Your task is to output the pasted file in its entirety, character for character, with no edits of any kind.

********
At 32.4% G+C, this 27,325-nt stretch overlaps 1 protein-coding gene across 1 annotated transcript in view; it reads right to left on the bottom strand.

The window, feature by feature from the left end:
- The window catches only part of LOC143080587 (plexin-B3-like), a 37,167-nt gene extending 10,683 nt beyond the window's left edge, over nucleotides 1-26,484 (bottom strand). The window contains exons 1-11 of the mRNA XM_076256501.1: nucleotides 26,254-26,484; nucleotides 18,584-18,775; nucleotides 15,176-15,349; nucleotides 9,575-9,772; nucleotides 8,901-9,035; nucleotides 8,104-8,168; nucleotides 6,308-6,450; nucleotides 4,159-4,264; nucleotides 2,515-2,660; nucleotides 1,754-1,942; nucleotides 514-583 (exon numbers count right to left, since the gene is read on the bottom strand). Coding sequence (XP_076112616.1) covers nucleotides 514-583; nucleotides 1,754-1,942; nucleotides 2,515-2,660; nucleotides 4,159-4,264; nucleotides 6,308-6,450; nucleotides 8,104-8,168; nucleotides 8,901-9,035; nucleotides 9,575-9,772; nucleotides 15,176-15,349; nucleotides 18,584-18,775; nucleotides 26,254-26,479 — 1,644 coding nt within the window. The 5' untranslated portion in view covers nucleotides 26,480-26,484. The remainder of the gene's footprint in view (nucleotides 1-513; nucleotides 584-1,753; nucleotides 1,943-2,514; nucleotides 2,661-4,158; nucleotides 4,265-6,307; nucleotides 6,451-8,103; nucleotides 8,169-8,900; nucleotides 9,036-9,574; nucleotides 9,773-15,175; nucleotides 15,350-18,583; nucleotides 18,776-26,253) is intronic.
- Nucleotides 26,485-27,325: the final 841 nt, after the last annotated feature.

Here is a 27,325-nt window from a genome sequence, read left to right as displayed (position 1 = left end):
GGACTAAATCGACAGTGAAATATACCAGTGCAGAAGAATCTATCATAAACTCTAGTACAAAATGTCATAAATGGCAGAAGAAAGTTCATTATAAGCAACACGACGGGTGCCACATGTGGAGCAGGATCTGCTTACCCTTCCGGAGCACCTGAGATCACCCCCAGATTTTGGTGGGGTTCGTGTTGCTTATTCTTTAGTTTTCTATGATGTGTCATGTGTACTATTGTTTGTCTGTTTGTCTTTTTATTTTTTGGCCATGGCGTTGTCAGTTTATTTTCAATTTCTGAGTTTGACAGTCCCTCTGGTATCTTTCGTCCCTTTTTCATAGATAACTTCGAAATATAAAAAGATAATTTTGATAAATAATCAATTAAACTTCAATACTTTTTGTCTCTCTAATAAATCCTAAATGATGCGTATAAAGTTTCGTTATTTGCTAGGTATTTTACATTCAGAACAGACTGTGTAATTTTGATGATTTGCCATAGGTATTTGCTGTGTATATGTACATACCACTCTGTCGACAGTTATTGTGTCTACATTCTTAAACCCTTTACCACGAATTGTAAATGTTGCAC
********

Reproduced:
At 32.4% G+C, this 27,325-nt stretch overlaps 1 protein-coding gene across 1 annotated transcript in view; it reads right to left on the bottom strand.

The window, feature by feature from the left end:
- The window catches only part of LOC143080587 (plexin-B3-like), a 37,167-nt gene extending 10,683 nt beyond the window's left edge, over nucleotides 1-26,484 (bottom strand). The window contains exons 1-11 of the mRNA XM_076256501.1: nucleotides 26,254-26,484; nucleotides 18,584-18,775; nucleotides 15,176-15,349; nucleotides 9,575-9,772; nucleotides 8,901-9,035; nucleotides 8,104-8,168; nucleotides 6,308-6,450; nucleotides 4,159-4,264; nucleotides 2,515-2,660; nucleotides 1,754-1,942; nucleotides 514-583 (exon numbers count right to left, since the gene is read on the bottom strand). Coding sequence (XP_076112616.1) covers nucleotides 514-583; nucleotides 1,754-1,942; nucleotides 2,515-2,660; nucleotides 4,159-4,264; nucleotides 6,308-6,450; nucleotides 8,104-8,168; nucleotides 8,901-9,035; nucleotides 9,575-9,772; nucleotides 15,176-15,349; nucleotides 18,584-18,775; nucleotides 26,254-26,479 — 1,644 coding nt within the window. The 5' untranslated portion in view covers nucleotides 26,480-26,484. The remainder of the gene's footprint in view (nucleotides 1-513; nucleotides 584-1,753; nucleotides 1,943-2,514; nucleotides 2,661-4,158; nucleotides 4,265-6,307; nucleotides 6,451-8,103; nucleotides 8,169-8,900; nucleotides 9,036-9,574; nucleotides 9,773-15,175; nucleotides 15,350-18,583; nucleotides 18,776-26,253) is intronic.
- Nucleotides 26,485-27,325: the final 841 nt, after the last annotated feature.

Here is a 27,325-nt window from a genome sequence, read left to right as displayed (position 1 = left end):
GGACTAAATCGACAGTGAAATATACCAGTGCAGAAGAATCTATCATAAACTCTAGTACAAAATGTCATAAATGGCAGAAGAAAGTTCATTATAAGCAACACGACGGGTGCCACATGTGGAGCAGGATCTGCTTACCCTTCCGGAGCACCTGAGATCACCCCCAGATTTTGGTGGGGTTCGTGTTGCTTATTCTTTAGTTTTCTATGATGTGTCATGTGTACTATTGTTTGTCTGTTTGTCTTTTTATTTTTTGGCCATGGCGTTGTCAGTTTATTTTCAATTTCTGAGTTTGACAGTCCCTCTGGTATCTTTCGTCCCTTTTTCATAGATAACTTCGAAATATAAAAAGATAATTTTGATAAATAATCAATTAAACTTCAATACTTTTTGTCTCTCTAATAAATCCTAAATGATGCGTATAAAGTTTCGTTATTTGCTAGGTATTTTACATTCAGAACAGACTGTGTAATTTTGATGATTTGCCATAGGTATTTGCTGTGTATATGTACATACCACTCTGTCGACAGTTATTGTGTCTACATTCTTAAACCCTTTACCACGAATTGTAAATGTTGCAC